Storm on Saturn
The view at left was created by combining images taken using red, green and blue spectral filters, and shows Saturn in colors that approximate what the human eye would see. The storm stands out with greater clarity in the sharpened, enhanced color view at right.
The longest continuously observed thunderstorm in the solar system has been roiling Saturn’s atmosphere since mid-January and is still churning now, according to a presentation by a Cassini team scientist at the European Planetary Science Congress in Potsdam, Germany.

A team led by Georg Fischer, a scientist at the Austrian Academy of Sciences has been using Cassini’s Radio and Plasma Wave Science instrument to measure the powerful radio waves emitted by Saturn’s lightning storms. The radio waves from these storms help scientists study Saturn’s ionosphere, the charged layer that surrounds the planet above the cloud tops.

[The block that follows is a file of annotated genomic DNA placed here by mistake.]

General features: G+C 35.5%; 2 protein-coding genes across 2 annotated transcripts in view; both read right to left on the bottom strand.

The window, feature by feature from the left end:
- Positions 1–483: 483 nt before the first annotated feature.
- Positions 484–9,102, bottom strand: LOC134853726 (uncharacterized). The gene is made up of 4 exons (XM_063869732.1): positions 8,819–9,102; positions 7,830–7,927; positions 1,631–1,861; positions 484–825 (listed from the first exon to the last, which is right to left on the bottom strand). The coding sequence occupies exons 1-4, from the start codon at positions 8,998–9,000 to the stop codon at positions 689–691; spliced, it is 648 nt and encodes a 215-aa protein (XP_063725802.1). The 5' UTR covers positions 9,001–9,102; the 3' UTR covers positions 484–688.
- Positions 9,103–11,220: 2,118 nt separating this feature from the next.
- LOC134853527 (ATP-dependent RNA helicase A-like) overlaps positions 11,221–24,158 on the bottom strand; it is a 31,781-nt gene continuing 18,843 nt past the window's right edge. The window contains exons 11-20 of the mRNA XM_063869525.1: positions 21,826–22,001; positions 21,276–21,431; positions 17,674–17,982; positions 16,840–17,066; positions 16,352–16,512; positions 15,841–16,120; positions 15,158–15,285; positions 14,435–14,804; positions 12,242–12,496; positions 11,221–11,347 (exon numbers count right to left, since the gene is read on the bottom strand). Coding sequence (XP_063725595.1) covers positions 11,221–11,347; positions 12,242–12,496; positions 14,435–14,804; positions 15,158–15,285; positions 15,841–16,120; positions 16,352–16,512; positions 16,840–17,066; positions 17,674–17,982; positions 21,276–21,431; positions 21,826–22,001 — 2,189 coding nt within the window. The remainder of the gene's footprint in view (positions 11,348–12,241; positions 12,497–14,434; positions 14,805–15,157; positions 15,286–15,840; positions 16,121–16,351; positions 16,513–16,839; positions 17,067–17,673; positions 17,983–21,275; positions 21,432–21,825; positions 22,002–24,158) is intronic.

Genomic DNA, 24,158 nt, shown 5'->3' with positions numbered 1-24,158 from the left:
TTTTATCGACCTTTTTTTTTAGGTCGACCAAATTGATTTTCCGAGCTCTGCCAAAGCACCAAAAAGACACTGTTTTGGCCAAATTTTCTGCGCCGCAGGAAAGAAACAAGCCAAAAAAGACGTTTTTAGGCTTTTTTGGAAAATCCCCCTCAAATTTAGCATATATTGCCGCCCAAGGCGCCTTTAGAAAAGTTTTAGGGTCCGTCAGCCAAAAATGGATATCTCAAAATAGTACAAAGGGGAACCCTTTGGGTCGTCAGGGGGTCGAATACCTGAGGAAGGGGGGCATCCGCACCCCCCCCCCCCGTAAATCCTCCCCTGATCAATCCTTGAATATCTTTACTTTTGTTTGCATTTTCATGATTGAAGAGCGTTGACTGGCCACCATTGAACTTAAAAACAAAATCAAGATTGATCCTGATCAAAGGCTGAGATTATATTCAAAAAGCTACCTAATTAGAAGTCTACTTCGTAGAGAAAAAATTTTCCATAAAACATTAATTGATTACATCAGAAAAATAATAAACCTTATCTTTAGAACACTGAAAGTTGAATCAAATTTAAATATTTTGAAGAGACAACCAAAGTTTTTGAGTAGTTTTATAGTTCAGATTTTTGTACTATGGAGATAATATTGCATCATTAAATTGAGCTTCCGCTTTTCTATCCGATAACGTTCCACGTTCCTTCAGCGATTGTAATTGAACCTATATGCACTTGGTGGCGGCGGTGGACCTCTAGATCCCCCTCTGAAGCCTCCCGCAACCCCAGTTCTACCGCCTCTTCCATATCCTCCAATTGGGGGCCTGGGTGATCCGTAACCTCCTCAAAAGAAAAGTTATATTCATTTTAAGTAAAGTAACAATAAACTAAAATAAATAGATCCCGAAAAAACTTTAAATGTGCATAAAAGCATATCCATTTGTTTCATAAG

The most recent storm has evolved around the latitude of 35 degrees south, an area nicknamed “storm alley.” The previous record for observed storms also came from Saturn, when a different storm thundered for seven-and-a-half months from the end of Nov. 2007 until mid-July 2008 (pictured).

Representation of Lightning Sounds from Saturn
This audio clip was created from radio signals received by the radio and plasma wave science instrument on the Cassini spacecraft. This storm on Saturn occurred on Jan. 23 and 24, 2006. The clip compresses two hours of observations into about 28 seconds.Click to hear what a Saturn storm sounds like.

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